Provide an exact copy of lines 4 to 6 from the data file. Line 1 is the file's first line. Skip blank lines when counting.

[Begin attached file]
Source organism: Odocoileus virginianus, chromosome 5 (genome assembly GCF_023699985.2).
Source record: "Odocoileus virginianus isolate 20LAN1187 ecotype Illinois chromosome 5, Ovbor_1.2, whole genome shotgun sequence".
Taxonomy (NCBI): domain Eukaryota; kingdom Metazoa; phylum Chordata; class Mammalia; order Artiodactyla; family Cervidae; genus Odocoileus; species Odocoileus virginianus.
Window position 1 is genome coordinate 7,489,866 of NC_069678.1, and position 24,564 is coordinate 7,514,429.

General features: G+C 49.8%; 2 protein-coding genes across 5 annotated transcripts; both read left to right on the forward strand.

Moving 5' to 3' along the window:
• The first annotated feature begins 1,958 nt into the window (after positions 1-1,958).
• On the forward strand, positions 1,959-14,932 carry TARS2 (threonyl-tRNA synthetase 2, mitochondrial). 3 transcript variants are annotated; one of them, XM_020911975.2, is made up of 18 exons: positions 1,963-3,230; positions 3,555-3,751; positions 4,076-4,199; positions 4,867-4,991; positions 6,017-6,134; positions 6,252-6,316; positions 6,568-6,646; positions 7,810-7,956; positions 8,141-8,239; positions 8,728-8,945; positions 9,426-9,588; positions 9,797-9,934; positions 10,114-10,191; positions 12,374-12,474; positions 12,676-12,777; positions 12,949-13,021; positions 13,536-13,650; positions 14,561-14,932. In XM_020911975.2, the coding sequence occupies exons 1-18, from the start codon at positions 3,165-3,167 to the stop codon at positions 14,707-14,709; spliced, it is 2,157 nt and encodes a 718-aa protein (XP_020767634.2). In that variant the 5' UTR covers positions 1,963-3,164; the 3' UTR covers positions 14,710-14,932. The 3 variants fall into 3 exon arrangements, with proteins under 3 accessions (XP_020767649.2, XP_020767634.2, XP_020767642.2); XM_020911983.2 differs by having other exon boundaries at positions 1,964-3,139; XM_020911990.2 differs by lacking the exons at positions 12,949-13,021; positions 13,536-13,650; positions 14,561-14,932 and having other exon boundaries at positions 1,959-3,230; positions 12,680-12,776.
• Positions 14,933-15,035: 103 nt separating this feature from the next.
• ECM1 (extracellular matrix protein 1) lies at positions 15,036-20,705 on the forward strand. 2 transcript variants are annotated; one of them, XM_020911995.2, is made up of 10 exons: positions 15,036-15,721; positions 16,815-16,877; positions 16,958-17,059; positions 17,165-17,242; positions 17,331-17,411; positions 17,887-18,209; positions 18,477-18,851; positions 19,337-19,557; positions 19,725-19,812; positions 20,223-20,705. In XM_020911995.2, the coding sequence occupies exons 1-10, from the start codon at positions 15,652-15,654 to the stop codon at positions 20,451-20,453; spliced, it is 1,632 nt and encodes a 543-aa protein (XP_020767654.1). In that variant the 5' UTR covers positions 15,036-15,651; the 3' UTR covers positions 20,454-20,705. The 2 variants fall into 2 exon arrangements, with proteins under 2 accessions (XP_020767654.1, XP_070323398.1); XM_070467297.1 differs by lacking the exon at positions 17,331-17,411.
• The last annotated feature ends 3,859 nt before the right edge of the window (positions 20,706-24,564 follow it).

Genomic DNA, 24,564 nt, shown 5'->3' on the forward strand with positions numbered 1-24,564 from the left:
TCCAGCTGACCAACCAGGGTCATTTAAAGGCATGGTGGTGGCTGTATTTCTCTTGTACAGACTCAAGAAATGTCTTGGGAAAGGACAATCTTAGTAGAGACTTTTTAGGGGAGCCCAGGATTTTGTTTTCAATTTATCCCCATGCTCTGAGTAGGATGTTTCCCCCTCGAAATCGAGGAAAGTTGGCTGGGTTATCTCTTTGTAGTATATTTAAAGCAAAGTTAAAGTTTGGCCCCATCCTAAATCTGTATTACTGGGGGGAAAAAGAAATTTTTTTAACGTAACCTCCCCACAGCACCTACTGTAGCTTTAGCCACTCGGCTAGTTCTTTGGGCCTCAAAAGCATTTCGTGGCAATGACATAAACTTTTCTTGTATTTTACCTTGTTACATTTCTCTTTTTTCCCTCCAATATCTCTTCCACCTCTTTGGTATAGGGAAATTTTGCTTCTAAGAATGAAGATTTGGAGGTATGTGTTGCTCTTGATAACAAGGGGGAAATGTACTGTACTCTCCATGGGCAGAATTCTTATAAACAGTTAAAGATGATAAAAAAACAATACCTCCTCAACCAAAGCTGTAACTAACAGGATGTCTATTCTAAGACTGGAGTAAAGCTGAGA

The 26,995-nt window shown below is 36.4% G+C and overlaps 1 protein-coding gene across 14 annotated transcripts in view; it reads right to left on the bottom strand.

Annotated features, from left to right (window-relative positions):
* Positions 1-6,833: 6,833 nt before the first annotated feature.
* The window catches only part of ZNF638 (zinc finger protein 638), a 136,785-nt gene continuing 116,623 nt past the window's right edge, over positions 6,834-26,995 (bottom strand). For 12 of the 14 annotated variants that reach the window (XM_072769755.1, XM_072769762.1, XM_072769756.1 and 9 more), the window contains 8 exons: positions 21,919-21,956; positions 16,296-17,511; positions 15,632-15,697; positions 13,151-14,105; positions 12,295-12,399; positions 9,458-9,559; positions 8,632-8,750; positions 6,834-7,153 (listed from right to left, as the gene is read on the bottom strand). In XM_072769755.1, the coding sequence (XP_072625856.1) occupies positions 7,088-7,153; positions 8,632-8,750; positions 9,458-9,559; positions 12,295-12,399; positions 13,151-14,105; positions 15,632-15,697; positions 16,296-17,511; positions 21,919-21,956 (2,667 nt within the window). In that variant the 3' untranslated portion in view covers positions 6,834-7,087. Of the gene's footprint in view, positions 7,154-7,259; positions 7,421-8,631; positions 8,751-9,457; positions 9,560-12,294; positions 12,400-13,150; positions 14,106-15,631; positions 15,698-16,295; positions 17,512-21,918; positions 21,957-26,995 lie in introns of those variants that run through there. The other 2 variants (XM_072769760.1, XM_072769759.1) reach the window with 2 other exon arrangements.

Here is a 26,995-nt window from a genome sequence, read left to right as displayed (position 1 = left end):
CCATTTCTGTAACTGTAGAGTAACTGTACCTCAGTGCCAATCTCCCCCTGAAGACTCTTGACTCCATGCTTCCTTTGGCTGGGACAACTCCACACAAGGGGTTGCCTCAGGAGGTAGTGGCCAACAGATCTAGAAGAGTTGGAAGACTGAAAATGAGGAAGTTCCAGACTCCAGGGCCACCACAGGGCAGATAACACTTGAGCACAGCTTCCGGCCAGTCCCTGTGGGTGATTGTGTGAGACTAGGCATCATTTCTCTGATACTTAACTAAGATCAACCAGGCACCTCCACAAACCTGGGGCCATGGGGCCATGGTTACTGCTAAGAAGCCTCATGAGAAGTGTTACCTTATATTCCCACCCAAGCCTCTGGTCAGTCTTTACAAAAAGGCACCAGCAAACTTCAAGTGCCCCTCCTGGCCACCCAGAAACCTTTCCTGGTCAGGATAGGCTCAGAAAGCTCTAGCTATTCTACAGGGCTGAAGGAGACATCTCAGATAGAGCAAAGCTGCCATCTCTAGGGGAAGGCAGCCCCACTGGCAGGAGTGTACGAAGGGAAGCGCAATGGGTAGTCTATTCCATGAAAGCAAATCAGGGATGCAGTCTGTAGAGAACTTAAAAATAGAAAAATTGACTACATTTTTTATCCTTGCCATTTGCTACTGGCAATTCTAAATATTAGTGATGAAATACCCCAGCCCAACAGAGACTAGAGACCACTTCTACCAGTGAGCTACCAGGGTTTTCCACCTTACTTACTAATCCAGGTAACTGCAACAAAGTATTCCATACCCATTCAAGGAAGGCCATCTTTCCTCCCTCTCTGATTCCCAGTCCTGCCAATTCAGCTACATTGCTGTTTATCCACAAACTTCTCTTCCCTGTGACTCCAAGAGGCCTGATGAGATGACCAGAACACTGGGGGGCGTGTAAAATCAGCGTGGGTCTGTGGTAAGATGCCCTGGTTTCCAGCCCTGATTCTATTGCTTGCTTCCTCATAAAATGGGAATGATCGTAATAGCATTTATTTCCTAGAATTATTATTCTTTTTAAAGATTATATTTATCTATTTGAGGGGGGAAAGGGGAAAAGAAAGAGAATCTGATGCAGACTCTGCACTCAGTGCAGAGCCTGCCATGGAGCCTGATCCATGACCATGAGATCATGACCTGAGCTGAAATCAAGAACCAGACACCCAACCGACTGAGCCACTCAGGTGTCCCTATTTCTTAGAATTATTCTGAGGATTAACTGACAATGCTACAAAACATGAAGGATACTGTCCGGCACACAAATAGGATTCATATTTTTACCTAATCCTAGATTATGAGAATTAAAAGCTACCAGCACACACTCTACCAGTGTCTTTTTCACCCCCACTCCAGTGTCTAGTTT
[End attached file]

Window position 1 is genome coordinate 7,489,866 of NC_069678.1, and position 24,564 is coordinate 7,514,429.

General features: G+C 49.8%; 2 protein-coding genes across 5 annotated transcripts; both read left to right on the forward strand.

Moving 5' to 3' along the window: